When the outfit was completed, I figured Mom had sewn most of it. She deserved the prize, not me.

[I wonder how many children feel the same way when moms or dads take school projects out of their hands. And yes, I was guilty of that … surprising, considering my own story.]

After the fashion show, I was determined not to let ANYONE take things out of my hands. My “I do it” spirit was alive and thriving. I just didn’t make a big deal out of it. When people offered to help, I responded with an simple, “No, thanks.” It wasn’t that I thought I could do better; I just wanted control.

Even if I failed, I wanted to be in charge.

Although I had prayed for wisdom as a young girl, I wasn’t willing to listen to anyone’s advice. I didn’t have a teachable spirit. I was proud and stubborn.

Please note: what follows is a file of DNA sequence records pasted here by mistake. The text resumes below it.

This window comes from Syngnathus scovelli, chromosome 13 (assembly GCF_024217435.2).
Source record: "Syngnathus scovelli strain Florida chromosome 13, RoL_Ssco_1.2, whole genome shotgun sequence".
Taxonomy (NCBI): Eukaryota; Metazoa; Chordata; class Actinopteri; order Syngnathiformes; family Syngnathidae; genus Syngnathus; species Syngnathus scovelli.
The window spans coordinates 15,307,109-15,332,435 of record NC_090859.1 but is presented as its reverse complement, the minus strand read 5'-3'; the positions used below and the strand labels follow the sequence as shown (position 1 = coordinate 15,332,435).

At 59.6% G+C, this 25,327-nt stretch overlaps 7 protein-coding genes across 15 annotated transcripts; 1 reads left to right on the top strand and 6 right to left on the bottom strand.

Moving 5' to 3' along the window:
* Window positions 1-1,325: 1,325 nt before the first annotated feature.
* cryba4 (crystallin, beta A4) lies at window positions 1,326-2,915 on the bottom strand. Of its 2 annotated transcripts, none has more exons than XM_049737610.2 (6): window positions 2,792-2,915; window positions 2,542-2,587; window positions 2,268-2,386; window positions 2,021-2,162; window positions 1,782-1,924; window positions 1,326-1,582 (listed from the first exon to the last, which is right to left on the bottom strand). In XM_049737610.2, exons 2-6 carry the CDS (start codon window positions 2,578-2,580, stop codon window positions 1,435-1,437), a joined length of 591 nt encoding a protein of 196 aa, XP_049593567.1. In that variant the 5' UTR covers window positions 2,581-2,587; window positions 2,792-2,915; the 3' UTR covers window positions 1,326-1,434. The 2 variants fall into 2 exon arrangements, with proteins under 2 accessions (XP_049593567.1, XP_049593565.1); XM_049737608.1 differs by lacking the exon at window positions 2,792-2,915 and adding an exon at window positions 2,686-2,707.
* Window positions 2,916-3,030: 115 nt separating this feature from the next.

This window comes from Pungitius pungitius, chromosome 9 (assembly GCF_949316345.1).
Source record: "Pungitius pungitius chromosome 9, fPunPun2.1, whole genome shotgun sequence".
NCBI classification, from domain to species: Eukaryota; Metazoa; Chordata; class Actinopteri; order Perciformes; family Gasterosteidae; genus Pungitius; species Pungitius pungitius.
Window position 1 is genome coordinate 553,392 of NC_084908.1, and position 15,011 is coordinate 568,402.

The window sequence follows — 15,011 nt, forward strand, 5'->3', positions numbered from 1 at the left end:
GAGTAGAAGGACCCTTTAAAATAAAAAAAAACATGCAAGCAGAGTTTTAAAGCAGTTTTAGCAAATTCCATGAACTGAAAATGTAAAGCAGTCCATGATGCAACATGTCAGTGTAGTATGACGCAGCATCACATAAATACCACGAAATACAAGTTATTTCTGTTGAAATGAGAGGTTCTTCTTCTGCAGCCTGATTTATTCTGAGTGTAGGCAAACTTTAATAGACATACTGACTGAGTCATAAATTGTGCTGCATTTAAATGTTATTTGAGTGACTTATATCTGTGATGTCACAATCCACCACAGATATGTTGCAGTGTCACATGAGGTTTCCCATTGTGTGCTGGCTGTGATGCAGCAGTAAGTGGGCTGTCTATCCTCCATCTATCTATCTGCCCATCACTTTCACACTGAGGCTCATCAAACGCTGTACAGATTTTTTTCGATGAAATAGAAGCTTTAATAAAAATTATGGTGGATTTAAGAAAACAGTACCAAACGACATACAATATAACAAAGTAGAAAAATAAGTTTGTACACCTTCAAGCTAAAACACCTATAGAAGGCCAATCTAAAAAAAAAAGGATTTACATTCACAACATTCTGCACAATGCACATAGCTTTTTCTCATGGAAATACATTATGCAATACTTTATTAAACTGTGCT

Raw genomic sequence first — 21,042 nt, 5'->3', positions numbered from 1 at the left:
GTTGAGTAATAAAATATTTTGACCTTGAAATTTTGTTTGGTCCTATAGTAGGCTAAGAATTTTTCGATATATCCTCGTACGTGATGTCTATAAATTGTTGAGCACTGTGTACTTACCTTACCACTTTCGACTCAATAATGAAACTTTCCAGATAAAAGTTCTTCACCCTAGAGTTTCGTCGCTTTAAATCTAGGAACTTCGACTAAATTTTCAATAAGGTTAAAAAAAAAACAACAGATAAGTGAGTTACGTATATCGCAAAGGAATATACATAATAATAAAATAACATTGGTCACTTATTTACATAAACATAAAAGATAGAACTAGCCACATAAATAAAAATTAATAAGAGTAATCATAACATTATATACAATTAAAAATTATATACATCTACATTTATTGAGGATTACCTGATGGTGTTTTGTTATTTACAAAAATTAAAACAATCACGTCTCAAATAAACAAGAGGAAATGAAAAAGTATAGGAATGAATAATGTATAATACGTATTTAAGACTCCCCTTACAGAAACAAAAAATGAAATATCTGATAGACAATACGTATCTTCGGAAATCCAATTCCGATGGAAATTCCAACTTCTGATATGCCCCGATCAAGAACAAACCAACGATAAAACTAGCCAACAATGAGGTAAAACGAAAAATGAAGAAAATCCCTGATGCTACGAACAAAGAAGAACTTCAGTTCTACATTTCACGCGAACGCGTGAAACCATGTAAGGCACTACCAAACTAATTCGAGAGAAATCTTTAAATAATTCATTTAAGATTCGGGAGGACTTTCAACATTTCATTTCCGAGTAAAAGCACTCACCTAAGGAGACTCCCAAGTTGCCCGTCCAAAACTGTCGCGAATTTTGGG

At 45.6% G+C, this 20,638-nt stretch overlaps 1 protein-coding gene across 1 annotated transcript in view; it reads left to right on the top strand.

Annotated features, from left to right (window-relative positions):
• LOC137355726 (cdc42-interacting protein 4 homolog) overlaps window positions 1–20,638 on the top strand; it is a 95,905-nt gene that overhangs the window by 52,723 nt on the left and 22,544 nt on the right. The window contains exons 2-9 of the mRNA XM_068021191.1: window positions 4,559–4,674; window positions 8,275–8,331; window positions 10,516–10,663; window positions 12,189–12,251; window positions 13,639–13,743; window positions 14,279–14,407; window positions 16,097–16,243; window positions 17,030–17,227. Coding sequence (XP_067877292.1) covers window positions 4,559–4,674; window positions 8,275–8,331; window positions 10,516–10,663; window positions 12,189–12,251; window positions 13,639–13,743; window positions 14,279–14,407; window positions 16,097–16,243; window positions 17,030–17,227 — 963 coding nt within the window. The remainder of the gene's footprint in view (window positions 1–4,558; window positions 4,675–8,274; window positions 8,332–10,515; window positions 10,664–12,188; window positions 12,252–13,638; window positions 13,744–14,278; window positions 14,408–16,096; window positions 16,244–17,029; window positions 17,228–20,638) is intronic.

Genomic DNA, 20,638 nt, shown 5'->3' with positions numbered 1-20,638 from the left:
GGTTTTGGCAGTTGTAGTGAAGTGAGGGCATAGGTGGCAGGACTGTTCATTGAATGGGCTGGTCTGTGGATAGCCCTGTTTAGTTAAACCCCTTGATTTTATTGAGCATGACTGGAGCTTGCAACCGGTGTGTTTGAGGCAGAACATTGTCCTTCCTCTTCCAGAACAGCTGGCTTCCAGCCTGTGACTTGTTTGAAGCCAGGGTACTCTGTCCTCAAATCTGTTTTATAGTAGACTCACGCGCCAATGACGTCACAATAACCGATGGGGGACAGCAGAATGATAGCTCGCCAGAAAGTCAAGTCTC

Outwardly I cooperated. Inwardly, not so much. It was like the little boy who, told to sit down, obeyed. But he told his mama, “I’m standing up on the inside!”

I was acting like the Israelites in the Old Testament. They proved over and over again the foolishness of their obstinance and disobedience; and under the law, this stubbornness was a serious matter (Deuteronomy 17:12Zechariah 7:11-12).

It’s still a serious matter; but I am so thankful for the grace of God. I’m glad for the covering of Jesus for my sins—including stubbornness.

For so long, God wanted full control of my life, and I resisted Him. It was like I wanted salvation; I even said, “Jesus is Lord.” But the truth was, I thought I could run my own life.

I’m glad God showed me my heart after I joined a revival team in my early 20’s. One day, listening to a revival message on stubbornness, I was deeply convicted of my secret rebellious attitude (1 Samuel 15:23a). (Yes, even a “good girl” can be stubborn and rebellious in her heart.) And I discovered stubbornness is linked to a “stiff-necked” lack of belief (2 Kings 17:14).

How? When we are stubborn against our Father’s will for us, we don’t believe He knows best.

That day, it was as if the Lord was saying to me: “Here, my child … let Me do it. Let me have control. Let Me change your life. Let me live out My life in and through you.”